Canada has seen the fastest house-price growth among the major economies of the G20, a new report says. But with Toronto's housing market entering a slowdown, it's unlikely the country will repeat the trick in the future.
The Bank for International Settlements (BIS) reports that global house prices rose at a pace of around 4 per cent in the first quarter of this year, in both the advanced economies and the emerging economies of the G20.
Canada's price growth more than quadrupled that rate, growing 16.2 per cent in that time. The Great White North came in ahead of second-place China and third-place Australia.
Much of that meteoric rise came from Greater Toronto, which experienced rapid house-price growth in the first quarter of this year. In March, the last month of the quarter, Toronto's average house price was up 33 per cent compared to a year earlier.
But all that came to a sudden halt in April, when Ontario's provincial government introduced a dozen new measures for the Greater Golden Horseshoe area designed to cool prices. Among them is a 15-per-cent foreign speculators' tax and expanded rent controls.
Watch Ontario Premier Kathleen Wynne announce the province's new housing measures:
The average house price in Toronto has been in decline ever since. According to preliminary data from the city's real estate board, the average price of a detached home in the Greater Toronto region fell back below $1 million in August.
Tougher federal mortgage rules are also helping to soften the market, inside and outside of Toronto. The federal Liberals last fall introduced a stress test for borrowers of insured mortgages, requiring them to qualify at a the Bank of Canada's posted mortgage rate, which is roughly two percentage points higher than the rates offered by lenders today.
That stress test has had a notable impact on the market. Canada Mortgage and Housing Corp. reported this week that the volume of mortgages it insures plunged by 33 per cent in the second quarter of this year, compared to the same period last year.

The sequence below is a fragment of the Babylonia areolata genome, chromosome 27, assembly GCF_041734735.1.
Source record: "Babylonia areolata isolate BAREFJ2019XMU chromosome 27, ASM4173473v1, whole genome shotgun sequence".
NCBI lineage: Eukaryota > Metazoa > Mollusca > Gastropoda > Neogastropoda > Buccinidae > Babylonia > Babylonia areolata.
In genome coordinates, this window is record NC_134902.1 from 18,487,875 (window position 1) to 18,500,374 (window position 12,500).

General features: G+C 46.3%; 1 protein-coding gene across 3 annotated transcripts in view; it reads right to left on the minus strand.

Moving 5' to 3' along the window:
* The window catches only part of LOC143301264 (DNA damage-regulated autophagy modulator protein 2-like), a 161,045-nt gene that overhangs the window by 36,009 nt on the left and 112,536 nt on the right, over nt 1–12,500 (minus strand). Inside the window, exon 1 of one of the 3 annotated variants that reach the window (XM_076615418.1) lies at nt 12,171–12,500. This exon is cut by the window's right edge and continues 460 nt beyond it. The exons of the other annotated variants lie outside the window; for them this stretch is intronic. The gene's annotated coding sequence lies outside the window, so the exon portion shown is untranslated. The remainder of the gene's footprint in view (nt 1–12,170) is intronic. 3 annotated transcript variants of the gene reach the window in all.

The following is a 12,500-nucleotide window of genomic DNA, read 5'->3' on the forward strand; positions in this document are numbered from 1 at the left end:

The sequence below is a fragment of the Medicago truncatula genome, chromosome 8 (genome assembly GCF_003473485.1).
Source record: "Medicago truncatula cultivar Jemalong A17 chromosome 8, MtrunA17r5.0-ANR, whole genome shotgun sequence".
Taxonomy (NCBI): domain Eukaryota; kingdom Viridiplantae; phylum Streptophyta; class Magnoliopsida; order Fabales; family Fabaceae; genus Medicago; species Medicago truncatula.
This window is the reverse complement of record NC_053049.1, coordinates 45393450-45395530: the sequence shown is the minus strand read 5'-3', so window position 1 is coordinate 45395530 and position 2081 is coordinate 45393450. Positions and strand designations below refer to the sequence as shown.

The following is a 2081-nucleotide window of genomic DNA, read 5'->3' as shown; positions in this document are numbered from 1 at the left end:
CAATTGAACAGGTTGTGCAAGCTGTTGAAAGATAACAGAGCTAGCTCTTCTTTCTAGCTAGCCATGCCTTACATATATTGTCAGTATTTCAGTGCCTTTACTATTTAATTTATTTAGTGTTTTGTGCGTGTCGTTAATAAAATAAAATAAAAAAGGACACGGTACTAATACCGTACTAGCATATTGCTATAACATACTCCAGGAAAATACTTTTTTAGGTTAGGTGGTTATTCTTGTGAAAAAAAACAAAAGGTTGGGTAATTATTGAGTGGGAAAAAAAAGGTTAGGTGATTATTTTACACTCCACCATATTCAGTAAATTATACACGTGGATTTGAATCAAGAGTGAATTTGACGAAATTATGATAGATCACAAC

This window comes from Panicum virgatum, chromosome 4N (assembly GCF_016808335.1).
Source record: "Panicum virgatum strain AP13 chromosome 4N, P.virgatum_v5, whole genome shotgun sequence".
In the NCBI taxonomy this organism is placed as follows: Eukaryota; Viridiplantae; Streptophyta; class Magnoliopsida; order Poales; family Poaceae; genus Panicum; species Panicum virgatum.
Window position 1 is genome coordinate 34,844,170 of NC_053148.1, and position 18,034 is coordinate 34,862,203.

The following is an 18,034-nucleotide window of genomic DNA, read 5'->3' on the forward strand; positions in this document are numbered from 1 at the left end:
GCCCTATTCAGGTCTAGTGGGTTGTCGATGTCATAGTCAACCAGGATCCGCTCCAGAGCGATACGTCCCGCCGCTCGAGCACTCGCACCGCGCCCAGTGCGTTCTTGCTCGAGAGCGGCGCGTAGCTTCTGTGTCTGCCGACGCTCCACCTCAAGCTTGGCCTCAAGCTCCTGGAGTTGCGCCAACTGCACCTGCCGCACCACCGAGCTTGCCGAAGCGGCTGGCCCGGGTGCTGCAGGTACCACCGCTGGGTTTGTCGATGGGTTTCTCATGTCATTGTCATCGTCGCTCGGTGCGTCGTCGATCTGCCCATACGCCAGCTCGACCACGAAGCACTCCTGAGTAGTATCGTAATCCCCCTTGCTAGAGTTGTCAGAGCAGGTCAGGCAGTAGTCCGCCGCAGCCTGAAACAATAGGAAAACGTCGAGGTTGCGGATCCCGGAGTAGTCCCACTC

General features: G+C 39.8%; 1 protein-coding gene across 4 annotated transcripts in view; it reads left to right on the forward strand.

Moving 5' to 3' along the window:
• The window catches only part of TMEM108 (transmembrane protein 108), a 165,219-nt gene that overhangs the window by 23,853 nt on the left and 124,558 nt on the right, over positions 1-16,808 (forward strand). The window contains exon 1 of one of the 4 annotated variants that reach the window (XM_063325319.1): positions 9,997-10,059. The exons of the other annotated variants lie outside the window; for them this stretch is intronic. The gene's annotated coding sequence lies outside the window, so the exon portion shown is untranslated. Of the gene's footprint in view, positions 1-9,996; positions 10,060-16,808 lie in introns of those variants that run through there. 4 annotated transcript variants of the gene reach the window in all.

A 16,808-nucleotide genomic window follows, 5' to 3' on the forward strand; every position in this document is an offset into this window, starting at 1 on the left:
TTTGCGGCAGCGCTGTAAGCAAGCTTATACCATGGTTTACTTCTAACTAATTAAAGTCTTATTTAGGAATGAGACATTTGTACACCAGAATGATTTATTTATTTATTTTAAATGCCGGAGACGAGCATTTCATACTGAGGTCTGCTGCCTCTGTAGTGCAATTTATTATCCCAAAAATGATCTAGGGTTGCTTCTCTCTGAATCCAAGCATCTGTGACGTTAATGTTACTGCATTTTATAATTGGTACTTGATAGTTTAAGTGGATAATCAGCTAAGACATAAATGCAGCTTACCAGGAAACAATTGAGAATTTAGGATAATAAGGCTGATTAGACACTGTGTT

Rising interest rates promise to add further pressure to house prices. The Bank of Canada hiked its key lending rate in July for the first time in seven years, and mortgage lenders reacted by hiking their own rates.
More interest rate hikes on the way
In a report this week, TD Bank estimated that mortgage rates have already risen by 0.4 percentage points since the start of July, and it expects mortgage rates to rise another 0.45 percentage points by the end of next year.
"This is moderate by most standards, but will still crimp demand," economists Beata Caranci and Diana Petramala wrote.
The TD economists are forecasting a "soft landing" for the housing market in the wake of tougher provincial and federal rules. They expect Canada's average house price to decline by 1.6 per cent next year, led by a 5.8-per-cent decline in Toronto.
But they also see a return to house price growth in 2019, with the average price rising 1.7 per cent, helped along by a 2.1-per-cent rebound in Toronto.
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